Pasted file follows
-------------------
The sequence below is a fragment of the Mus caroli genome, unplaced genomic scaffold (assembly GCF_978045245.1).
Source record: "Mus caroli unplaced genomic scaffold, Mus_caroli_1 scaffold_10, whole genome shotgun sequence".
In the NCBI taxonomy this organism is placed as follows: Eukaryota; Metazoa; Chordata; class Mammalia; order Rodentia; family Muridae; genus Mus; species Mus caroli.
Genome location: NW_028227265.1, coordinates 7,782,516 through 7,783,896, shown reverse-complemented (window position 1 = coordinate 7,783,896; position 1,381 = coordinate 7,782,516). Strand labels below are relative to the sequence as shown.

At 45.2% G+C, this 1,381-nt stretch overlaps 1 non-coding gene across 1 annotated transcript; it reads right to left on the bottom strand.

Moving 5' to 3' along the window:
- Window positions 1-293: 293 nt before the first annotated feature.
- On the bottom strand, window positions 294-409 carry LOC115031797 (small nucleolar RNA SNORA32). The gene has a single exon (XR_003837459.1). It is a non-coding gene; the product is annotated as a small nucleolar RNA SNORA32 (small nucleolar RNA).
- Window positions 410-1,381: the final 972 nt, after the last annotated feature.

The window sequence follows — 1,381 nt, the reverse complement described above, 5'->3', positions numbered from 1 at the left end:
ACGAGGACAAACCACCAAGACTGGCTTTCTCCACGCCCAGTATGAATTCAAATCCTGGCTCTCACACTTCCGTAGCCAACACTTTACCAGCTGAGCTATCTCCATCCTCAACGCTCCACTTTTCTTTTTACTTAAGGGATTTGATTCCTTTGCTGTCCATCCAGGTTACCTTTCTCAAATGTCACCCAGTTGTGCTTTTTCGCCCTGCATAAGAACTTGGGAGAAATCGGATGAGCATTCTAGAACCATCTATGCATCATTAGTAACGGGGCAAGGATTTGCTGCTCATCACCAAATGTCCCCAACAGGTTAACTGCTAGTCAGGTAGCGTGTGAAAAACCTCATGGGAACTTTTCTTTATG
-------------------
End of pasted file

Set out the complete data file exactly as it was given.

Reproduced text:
The sequence below is a fragment of the Mus caroli genome, unplaced genomic scaffold (assembly GCF_978045245.1).
Source record: "Mus caroli unplaced genomic scaffold, Mus_caroli_1 scaffold_10, whole genome shotgun sequence".
In the NCBI taxonomy this organism is placed as follows: Eukaryota; Metazoa; Chordata; class Mammalia; order Rodentia; family Muridae; genus Mus; species Mus caroli.
Genome location: NW_028227265.1, coordinates 7,782,516 through 7,783,896, shown reverse-complemented (window position 1 = coordinate 7,783,896; position 1,381 = coordinate 7,782,516). Strand labels below are relative to the sequence as shown.

At 45.2% G+C, this 1,381-nt stretch overlaps 1 non-coding gene across 1 annotated transcript; it reads right to left on the bottom strand.

Moving 5' to 3' along the window:
- Window positions 1-293: 293 nt before the first annotated feature.
- On the bottom strand, window positions 294-409 carry LOC115031797 (small nucleolar RNA SNORA32). The gene has a single exon (XR_003837459.1). It is a non-coding gene; the product is annotated as a small nucleolar RNA SNORA32 (small nucleolar RNA).
- Window positions 410-1,381: the final 972 nt, after the last annotated feature.

The window sequence follows — 1,381 nt, the reverse complement described above, 5'->3', positions numbered from 1 at the left end:
ACGAGGACAAACCACCAAGACTGGCTTTCTCCACGCCCAGTATGAATTCAAATCCTGGCTCTCACACTTCCGTAGCCAACACTTTACCAGCTGAGCTATCTCCATCCTCAACGCTCCACTTTTCTTTTTACTTAAGGGATTTGATTCCTTTGCTGTCCATCCAGGTTACCTTTCTCAAATGTCACCCAGTTGTGCTTTTTCGCCCTGCATAAGAACTTGGGAGAAATCGGATGAGCATTCTAGAACCATCTATGCATCATTAGTAACGGGGCAAGGATTTGCTGCTCATCACCAAATGTCCCCAACAGGTTAACTGCTAGTCAGGTAGCGTGTGAAAAACCTCATGGGAACTTTTCTTTATG